Background: The impact of sex on phenotypic expression in hypertrophic cardiomyopathy (HCM) has not been well characterized in genotyped cohorts.
Methods: Retrospective cohort study from an international registry of patients receiving care at experienced HCM centers. Sex-based differences in baseline characteristics and clinical outcomes were assessed.
Results: Of 5873 patients (3788 genotyped), 2226 (37.9%) were women. At baseline, women were older (49.0±19.9 versus 42.9±18.4 years, P<0.001) and more likely to have pathogenic/likely pathogenic sarcomeric variants (HCM patients with a sarcomere mutation; 51% versus 43%, P<0.001) despite equivalent utilization of genetic testing. Age at diagnosis varied by sex and genotype despite similar distribution of causal genes. Women were 3.6 to 7.1 years older at diagnosis (P<0.02) except for patients with MYH7 variants where age at diagnosis was comparable for women and men (n=492; 34.8±19.2 versus 33.3±16.8 years, P=0.39). Over 7.7 median years of follow-up, New York Heart Association III-IV heart failure was more common in women (hazard ratio, 1.87 [CI, 1.48-2.36], P<0.001), after controlling for their higher burden of symptoms and outflow tract obstruction at baseline, reduced ejection fraction, HCM patients with a sarcomere mutation, age, and hypertension. All-cause mortality was increased in women (hazard ratio, 1.50 [CI, 1.13-1.99], P<0.01) but neither implantable cardioverter-defibrillator utilization nor ventricular arrhythmia varied by sex.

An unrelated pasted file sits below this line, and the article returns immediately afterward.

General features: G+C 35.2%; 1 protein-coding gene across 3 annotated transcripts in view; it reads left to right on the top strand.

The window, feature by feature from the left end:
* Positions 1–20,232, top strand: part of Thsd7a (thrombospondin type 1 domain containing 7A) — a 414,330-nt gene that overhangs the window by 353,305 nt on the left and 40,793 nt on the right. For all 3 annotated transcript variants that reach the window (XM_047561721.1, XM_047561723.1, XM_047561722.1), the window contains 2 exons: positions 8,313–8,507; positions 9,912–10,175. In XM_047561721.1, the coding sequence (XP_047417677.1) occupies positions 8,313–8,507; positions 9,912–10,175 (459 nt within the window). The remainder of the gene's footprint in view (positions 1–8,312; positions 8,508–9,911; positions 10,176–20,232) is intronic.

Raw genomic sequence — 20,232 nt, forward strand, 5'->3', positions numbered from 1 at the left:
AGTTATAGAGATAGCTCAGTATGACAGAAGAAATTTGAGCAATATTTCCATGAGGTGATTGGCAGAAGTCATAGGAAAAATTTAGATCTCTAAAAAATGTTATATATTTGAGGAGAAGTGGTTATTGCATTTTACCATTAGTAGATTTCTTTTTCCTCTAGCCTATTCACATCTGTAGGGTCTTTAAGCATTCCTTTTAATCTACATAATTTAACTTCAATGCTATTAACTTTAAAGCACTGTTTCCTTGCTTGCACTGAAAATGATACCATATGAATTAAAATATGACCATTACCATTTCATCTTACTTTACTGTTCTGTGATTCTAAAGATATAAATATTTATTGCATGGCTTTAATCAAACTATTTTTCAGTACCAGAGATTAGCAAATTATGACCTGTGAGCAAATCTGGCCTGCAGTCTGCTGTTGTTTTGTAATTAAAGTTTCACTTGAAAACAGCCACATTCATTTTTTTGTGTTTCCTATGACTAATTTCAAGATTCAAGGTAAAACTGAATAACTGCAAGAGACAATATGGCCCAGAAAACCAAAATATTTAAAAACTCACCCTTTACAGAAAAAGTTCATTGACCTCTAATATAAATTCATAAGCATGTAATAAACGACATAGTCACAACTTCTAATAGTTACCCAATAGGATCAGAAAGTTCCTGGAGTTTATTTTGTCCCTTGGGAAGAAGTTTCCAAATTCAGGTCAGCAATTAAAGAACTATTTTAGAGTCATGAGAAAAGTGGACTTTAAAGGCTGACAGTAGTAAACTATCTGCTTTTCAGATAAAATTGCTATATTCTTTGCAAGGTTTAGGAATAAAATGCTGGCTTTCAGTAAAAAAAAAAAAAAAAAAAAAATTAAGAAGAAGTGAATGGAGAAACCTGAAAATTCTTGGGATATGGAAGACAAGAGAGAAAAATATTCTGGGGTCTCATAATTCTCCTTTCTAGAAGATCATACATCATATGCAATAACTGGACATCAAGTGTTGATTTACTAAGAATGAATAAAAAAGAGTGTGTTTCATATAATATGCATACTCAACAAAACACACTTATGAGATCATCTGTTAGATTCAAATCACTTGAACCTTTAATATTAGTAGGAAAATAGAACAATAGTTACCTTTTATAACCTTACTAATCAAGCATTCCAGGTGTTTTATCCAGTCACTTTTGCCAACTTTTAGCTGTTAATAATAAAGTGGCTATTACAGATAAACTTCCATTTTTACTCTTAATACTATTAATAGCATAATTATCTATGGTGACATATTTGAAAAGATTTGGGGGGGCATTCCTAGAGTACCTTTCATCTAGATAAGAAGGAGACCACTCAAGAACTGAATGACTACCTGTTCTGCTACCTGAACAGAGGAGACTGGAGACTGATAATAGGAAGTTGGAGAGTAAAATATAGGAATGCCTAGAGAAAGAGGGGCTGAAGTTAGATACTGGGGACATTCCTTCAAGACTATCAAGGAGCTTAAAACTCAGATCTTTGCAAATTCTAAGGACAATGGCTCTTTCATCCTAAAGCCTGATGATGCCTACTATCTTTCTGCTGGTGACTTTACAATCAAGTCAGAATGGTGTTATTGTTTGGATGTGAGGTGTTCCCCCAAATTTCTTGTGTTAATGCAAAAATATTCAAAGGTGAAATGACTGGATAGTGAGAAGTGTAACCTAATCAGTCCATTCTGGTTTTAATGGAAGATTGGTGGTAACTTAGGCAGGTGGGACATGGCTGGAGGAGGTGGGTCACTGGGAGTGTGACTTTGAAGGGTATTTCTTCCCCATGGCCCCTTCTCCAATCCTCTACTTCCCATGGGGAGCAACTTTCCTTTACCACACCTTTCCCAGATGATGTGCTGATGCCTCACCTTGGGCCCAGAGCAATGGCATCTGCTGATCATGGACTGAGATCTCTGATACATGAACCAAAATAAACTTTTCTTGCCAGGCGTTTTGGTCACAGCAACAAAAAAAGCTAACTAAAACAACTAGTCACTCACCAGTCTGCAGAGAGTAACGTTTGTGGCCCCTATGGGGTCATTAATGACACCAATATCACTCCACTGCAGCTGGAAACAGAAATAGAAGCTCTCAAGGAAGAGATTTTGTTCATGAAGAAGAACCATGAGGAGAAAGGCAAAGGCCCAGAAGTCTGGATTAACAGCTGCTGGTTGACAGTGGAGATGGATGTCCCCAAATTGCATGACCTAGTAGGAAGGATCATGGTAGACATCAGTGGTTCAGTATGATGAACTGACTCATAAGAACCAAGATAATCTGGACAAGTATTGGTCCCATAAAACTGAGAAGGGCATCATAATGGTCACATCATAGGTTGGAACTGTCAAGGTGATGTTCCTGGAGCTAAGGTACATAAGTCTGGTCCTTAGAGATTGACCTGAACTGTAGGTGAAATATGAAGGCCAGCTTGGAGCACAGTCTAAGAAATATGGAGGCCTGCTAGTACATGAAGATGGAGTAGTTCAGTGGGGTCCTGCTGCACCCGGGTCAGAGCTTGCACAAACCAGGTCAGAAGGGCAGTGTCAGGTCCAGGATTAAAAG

Conclusions: In HCM, women are older at diagnosis, partly modified by genetic substrate. Regardless of genotype, women were at higher risk of mortality and developing severe heart failure symptoms. This points to a sex-effect on long-term myocardial performance in HCM, which should be investigated further.
Keywords: cardiomyopathy, hypertrophic; genetics; heart failure; sarcomeres; women.